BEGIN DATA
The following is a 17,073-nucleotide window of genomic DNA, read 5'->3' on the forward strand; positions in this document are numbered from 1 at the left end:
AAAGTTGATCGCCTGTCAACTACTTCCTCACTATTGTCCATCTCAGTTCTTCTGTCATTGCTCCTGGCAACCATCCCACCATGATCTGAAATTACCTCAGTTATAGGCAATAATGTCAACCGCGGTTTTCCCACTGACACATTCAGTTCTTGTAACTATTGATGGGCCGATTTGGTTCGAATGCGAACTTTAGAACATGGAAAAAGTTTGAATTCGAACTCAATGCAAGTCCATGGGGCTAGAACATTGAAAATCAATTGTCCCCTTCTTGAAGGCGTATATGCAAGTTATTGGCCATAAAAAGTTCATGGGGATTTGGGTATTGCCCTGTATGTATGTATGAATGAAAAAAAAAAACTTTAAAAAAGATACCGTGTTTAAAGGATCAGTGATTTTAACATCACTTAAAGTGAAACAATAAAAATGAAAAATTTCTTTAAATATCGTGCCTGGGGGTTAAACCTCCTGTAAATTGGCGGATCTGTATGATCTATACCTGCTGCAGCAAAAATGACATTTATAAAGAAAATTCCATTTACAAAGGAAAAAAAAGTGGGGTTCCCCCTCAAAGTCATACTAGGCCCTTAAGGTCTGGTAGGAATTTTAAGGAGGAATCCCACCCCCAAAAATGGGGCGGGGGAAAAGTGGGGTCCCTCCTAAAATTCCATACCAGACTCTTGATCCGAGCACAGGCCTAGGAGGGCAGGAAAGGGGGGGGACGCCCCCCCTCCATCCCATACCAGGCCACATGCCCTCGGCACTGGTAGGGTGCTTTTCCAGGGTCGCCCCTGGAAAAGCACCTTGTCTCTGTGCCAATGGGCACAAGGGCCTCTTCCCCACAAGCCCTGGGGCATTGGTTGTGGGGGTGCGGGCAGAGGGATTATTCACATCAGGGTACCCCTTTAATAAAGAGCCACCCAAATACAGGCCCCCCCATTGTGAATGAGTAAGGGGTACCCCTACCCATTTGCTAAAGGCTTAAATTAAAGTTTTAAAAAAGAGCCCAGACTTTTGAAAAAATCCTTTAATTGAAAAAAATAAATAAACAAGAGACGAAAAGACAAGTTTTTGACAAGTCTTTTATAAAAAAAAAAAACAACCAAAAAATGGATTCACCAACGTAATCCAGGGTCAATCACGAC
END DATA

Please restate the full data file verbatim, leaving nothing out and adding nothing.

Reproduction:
The following is a 17,073-nucleotide window of genomic DNA, read 5'->3' on the forward strand; positions in this document are numbered from 1 at the left end:
AAAGTTGATCGCCTGTCAACTACTTCCTCACTATTGTCCATCTCAGTTCTTCTGTCATTGCTCCTGGCAACCATCCCACCATGATCTGAAATTACCTCAGTTATAGGCAATAATGTCAACCGCGGTTTTCCCACTGACACATTCAGTTCTTGTAACTATTGATGGGCCGATTTGGTTCGAATGCGAACTTTAGAACATGGAAAAAGTTTGAATTCGAACTCAATGCAAGTCCATGGGGCTAGAACATTGAAAATCAATTGTCCCCTTCTTGAAGGCGTATATGCAAGTTATTGGCCATAAAAAGTTCATGGGGATTTGGGTATTGCCCTGTATGTATGTATGAATGAAAAAAAAAAACTTTAAAAAAGATACCGTGTTTAAAGGATCAGTGATTTTAACATCACTTAAAGTGAAACAATAAAAATGAAAAATTTCTTTAAATATCGTGCCTGGGGGTTAAACCTCCTGTAAATTGGCGGATCTGTATGATCTATACCTGCTGCAGCAAAAATGACATTTATAAAGAAAATTCCATTTACAAAGGAAAAAAAAGTGGGGTTCCCCCTCAAAGTCATACTAGGCCCTTAAGGTCTGGTAGGAATTTTAAGGAGGAATCCCACCCCCAAAAATGGGGCGGGGGAAAAGTGGGGTCCCTCCTAAAATTCCATACCAGACTCTTGATCCGAGCACAGGCCTAGGAGGGCAGGAAAGGGGGGGGACGCCCCCCCTCCATCCCATACCAGGCCACATGCCCTCGGCACTGGTAGGGTGCTTTTCCAGGGTCGCCCCTGGAAAAGCACCTTGTCTCTGTGCCAATGGGCACAAGGGCCTCTTCCCCACAAGCCCTGGGGCATTGGTTGTGGGGGTGCGGGCAGAGGGATTATTCACATCAGGGTACCCCTTTAATAAAGAGCCACCCAAATACAGGCCCCCCCATTGTGAATGAGTAAGGGGTACCCCTACCCATTTGCTAAAGGCTTAAATTAAAGTTTTAAAAAAGAGCCCAGACTTTTGAAAAAATCCTTTAATTGAAAAAAATAAATAAACAAGAGACGAAAAGACAAGTTTTTGACAAGTCTTTTATAAAAAAAAAAAACAACCAAAAAATGGATTCACCAACGTAATCCAGGGTCAATCACGAC